“We also have him staked to the open pacing division, which is always a massive task for any four-year-old,” Sorella added. Shower Play’s Rockwood owner Suzie Kerwood had not responded to the Wellington Advertiser’s request for an interview at the time of publication. Freight was trained in Canada by Richard Moreau. This year Moreau won his sixth consecutive title as Canada’s Trainer of the Year. The six-time award winner has a 50-acre horse-training facility in Puslinch. Originally from Quebec, Moreau got into the sport

because his uncle was a jockey in Montreal. He was enrolled at CEGEP (a publicly funded pre-university college) in Montreal, but left to follow his horse training passions. A year ago Moreau told the Advertiser his goal for 2018 was to surpass $50 million in career purse money for the horses he has trained. Just short of his goal, a Standardbred Canada press release stated Moreau trained horses to more than $4.6 million in earnings, a new personal best, and sent 315 winners postward.




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Teen raising awareness about rare Bashkir curly horse breed By Aryn Strickland CENTRE WELLINGTON – Eighteen-year-old Elana Oakes of Centre Wellington dedicates her free time to spreading awareness about the rare Bashkir curly horse breed. Oakes and her event horse Spartacurl are curly horse ambassadors of Canada. They attend shows and events around Ontario teaching people about the opportunities the breed provides to those who may previously have thought horse riding was not an option for them. “The main objective is to promote the breed so that they can actually learn about them as they are an option for people with allergies,” explained Oakes. The Bashkir curly horse carries a gene that causes the breed to have a hypo allergenic curly-haired coat. The breed can come in different sizes, body types and colours and typically have harder hooves which don’t require horse shoes. According to Oakes, genetic testing to try and isolate which genes cause the curly coat is only just starting. Oakes grew up on Oakesmuir Farm, a curly horse farm outside of Elora.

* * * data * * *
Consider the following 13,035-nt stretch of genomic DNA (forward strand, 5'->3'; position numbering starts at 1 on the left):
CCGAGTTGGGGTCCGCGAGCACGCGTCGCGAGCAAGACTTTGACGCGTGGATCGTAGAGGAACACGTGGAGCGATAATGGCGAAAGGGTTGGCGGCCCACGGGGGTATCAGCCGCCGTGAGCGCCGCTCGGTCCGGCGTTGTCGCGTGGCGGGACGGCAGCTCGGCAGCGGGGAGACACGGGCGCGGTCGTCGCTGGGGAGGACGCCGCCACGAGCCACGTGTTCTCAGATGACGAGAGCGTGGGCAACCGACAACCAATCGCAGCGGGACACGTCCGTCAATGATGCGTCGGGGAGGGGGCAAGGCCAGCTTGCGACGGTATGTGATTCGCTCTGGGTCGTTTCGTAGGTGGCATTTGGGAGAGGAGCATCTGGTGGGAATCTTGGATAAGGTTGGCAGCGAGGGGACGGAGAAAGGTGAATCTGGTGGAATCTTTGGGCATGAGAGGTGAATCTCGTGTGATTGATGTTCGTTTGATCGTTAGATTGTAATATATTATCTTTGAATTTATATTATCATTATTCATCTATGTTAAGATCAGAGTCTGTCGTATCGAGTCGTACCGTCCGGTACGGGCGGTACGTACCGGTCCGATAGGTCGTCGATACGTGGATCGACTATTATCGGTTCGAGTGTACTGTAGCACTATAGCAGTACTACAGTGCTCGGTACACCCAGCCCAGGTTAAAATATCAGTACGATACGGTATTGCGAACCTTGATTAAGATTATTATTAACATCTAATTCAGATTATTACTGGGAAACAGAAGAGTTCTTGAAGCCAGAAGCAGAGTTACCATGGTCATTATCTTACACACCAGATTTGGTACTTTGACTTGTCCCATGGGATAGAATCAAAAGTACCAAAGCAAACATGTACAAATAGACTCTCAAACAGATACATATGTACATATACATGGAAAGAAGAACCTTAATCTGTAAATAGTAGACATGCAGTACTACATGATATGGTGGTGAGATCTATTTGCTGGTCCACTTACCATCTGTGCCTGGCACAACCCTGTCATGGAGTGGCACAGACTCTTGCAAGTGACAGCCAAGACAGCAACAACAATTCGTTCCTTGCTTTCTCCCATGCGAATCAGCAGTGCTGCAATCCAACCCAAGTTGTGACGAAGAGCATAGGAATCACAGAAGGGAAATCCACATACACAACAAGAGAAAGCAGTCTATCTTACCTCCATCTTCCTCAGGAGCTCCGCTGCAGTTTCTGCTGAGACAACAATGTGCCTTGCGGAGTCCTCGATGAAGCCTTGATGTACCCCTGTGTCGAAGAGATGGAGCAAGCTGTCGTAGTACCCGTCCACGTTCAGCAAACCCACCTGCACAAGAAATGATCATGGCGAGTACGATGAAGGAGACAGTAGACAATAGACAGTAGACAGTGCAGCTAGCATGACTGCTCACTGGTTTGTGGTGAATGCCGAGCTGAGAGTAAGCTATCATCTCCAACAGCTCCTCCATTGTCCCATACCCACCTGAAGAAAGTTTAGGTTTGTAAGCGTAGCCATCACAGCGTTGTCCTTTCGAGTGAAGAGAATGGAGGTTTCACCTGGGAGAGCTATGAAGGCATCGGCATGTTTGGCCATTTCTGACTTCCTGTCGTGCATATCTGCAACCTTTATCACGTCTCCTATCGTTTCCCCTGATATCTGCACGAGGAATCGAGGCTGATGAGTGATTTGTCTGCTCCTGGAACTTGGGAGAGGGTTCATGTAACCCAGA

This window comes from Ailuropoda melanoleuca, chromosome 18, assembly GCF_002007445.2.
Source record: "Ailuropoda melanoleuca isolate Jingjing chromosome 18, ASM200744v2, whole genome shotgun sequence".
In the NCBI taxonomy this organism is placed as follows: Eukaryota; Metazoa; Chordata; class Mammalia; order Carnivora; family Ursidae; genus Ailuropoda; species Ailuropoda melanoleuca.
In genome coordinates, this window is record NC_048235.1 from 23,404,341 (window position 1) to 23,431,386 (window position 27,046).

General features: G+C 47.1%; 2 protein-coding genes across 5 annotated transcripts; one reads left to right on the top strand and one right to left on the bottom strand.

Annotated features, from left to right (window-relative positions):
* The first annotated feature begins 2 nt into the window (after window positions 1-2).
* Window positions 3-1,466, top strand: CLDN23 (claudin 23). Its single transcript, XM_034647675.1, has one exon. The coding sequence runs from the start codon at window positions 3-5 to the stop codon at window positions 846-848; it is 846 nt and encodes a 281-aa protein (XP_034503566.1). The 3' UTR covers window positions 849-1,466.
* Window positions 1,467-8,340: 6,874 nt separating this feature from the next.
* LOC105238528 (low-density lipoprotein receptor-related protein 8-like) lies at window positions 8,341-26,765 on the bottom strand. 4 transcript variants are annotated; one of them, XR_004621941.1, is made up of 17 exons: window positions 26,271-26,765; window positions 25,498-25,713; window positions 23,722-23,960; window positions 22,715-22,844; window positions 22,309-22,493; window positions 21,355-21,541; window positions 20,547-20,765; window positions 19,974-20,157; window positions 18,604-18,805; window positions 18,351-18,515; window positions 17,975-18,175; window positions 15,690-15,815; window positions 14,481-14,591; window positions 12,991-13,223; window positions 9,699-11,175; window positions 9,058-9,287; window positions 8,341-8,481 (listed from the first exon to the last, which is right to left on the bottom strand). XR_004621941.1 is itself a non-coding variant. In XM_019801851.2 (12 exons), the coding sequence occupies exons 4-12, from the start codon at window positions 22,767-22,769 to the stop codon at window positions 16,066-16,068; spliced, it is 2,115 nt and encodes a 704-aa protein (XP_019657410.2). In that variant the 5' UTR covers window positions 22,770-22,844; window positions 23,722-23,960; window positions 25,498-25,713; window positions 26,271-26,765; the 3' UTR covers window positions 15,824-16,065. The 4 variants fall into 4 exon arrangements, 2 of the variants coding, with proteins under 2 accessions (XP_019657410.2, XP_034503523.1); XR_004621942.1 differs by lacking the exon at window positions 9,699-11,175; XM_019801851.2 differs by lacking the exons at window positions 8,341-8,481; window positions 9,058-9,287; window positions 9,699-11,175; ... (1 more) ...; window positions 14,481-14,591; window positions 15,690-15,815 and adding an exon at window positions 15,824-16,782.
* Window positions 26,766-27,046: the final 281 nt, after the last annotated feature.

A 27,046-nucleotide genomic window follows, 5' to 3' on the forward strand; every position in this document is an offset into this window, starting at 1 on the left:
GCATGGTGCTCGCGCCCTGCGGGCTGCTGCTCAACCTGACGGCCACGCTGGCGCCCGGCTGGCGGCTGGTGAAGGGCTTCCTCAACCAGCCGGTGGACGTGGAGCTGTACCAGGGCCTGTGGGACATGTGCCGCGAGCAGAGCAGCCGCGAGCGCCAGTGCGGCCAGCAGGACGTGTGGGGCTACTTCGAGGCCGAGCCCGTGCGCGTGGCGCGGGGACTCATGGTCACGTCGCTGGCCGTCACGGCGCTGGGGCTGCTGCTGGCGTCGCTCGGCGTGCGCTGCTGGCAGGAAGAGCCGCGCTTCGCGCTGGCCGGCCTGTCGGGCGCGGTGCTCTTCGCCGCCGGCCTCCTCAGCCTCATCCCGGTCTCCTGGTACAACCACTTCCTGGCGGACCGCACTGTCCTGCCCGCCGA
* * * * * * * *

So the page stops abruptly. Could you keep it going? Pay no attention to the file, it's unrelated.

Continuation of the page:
Her parents, Greg and Sonja Oakes, started Oakesmuir with just Bashkir curly horses because Greg has a horse allergy. “My dad is actually allergic to horses and my mother grew up with horses so she wanted to get curly horses so they could both share the horses,” Oakes added. Oakesmuir is home to just over 50 curly horses and exclusively breeds, trains and sells Bashkir curly horses. It also offers equine-assisted therapy with Spartacurl as one of the horses used for the program. While Oakes said people in Ontario are slowly becoming more aware of the breed, it is still not common on

show circuits. “I go to horse shows and I have never actually been to another horse show that has curly horses besides the ones that I show,” Oakes said. She is also allergic to horses and has only ridden and competed with curly horses. Oakes and Spartacurl have been competing together for eight years. They have taken part in mounted games, western games, jumping, hunter equitation, trail, extreme cowboy and performance riding. “[Spartacurl] has actually competed in over 500 classes. She’s been the American ambassador curly horse champion, performance horse champion and versatility horse, and she’s been winning that award since 2013 until the present,” said Oakes. Last year alone Oakes and Spartacurl participated in approximately 20 different horse shows and parades, winning the champion high point youth and the champion high point open horse for the games classes at the Rockton and Barrie fall fairs. Now Oakes said she is looking forward to their participation in the monthly saddle club shows and this year’s fall fairs.